Funds: Luxembourg investors are getting increasingly better access to Chinese markets, attendees of ALFI’s spring conference have heard.
Photo: Steve Eastwood
Enthusiasm by China to open its economy has never been stronger, revealed a panel at the ALFI spring conference on Wednesday. In fact, the new government in Beijing has signalled its desire to make the currency fully convertible and open the way further for investment in and out of the country. It is taking a range of steps to make this happen, moving carefully as it is does so.
Launched only last November, it is already helping investors outside China benefit from the country’s economic miracle, adding to the possibilities offered by the “QFII” and “RQFII” schemes. “I think the Chinese regulator will open the door fully in time,” Li remarked.
What about access for Luxembourg funds?
Already nine Luxembourg-based UCITSfunds are using the China Connect facility, with many others in the pipeline. Luxembourg funds have been left out from the RQFII scheme so far by not having been granted a quota to allow investment into the Chinese mainland market. Nine other jurisdictions have been given this opportunity.
Nicolas Mackel of the Luxembourg for Finance trade promotion body suggested he was quietly confident that a quota would be given at some stage. Until then Luxembourg funds would continue to piggy-back on quotas from other countries. However, it may be that this is less important that it would seem, as Li suggested the QFII, RQFII and China Connect programmes could merge over time.
Given the success of Shanghai-Hong Kong China Connect, the Chinese prime minister announced in early March that Hong Kong-Shenzhen Stock Connect is to be launched in the second half of this year. “Unlike the existing stock connect programme, the focus in this scheme will be on investments in small and mid-cap businesses, particularly in the real estate, IT and manufacturing sectors,” Li noted.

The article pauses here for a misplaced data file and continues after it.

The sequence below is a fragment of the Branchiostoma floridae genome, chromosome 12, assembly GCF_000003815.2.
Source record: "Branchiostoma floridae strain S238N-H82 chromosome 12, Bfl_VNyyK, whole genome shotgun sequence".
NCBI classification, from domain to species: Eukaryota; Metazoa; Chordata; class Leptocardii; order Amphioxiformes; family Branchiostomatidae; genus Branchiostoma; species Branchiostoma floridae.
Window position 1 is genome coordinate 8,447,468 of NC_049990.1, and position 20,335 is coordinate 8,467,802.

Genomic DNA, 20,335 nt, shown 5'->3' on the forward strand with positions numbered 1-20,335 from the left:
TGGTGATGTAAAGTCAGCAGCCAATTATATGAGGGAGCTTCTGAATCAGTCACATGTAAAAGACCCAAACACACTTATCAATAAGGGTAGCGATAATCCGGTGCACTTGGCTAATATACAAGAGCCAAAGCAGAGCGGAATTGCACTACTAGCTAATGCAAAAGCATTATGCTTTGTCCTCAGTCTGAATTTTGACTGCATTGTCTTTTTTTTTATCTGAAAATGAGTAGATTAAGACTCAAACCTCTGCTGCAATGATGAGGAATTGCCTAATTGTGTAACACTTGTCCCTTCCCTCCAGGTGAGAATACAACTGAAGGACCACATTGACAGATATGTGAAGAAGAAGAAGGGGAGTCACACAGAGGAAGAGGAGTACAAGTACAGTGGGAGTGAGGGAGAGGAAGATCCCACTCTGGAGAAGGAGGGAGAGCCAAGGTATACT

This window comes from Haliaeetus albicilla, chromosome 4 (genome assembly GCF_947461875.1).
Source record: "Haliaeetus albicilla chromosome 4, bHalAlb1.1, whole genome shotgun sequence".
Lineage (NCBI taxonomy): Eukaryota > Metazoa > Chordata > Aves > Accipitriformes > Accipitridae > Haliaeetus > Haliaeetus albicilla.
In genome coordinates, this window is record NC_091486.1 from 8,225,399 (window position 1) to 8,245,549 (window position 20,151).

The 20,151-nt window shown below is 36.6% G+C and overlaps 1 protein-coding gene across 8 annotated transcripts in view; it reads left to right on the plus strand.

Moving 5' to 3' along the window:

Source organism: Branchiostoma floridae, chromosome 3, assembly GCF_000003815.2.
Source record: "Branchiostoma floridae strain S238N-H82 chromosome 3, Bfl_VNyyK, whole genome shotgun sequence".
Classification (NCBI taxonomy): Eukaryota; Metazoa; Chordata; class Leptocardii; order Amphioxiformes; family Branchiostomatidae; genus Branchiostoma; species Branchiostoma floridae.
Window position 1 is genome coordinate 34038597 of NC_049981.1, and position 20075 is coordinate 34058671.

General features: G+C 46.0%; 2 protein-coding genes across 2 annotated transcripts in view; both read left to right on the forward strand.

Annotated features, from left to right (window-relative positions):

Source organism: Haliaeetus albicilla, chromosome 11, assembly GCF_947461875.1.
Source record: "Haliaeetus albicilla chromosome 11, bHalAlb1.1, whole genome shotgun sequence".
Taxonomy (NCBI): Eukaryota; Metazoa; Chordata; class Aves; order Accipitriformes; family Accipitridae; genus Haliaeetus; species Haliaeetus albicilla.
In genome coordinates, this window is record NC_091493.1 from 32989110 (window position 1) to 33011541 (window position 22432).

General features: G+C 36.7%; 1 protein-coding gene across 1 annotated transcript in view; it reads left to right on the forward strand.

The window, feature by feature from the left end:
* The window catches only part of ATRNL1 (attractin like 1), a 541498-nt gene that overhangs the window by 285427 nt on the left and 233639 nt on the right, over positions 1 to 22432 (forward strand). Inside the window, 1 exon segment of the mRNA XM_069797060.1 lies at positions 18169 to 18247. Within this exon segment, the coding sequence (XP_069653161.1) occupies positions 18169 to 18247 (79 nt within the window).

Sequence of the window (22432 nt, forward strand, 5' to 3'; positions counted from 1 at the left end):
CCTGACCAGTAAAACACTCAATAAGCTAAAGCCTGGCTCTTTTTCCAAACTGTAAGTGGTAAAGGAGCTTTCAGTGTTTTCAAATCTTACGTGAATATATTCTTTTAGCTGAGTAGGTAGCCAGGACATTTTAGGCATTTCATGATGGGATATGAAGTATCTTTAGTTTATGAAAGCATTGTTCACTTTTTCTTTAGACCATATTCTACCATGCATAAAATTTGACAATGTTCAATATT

The rules will be similar, which is good news for Luxembourg-based funds, which have recently received regulatory approval for this work. “There will not be a short term surge in business, but long term we will see increased liquidity and trade leading to the creation of something substantial,” he predicted.
Developments for funds and wealth managers
Helping Chinese firms and people invest abroad is also part of the package of measures. Chinese institutions will have new access to international markets with the “QDII” scheme, as will Shanghai-based high-net-worth-individuals through the “QDI 2” programme.
Li added that an “infrastructure investment belt” will also be encouraged with central Asia and Africa through what is called the “Silk Road” initiative. Then he pointed to the recent government decision to start the process of increasing the convertibility of the renminbi capital account this year. All good signs for those looking to benefit from China’s still thriving economy.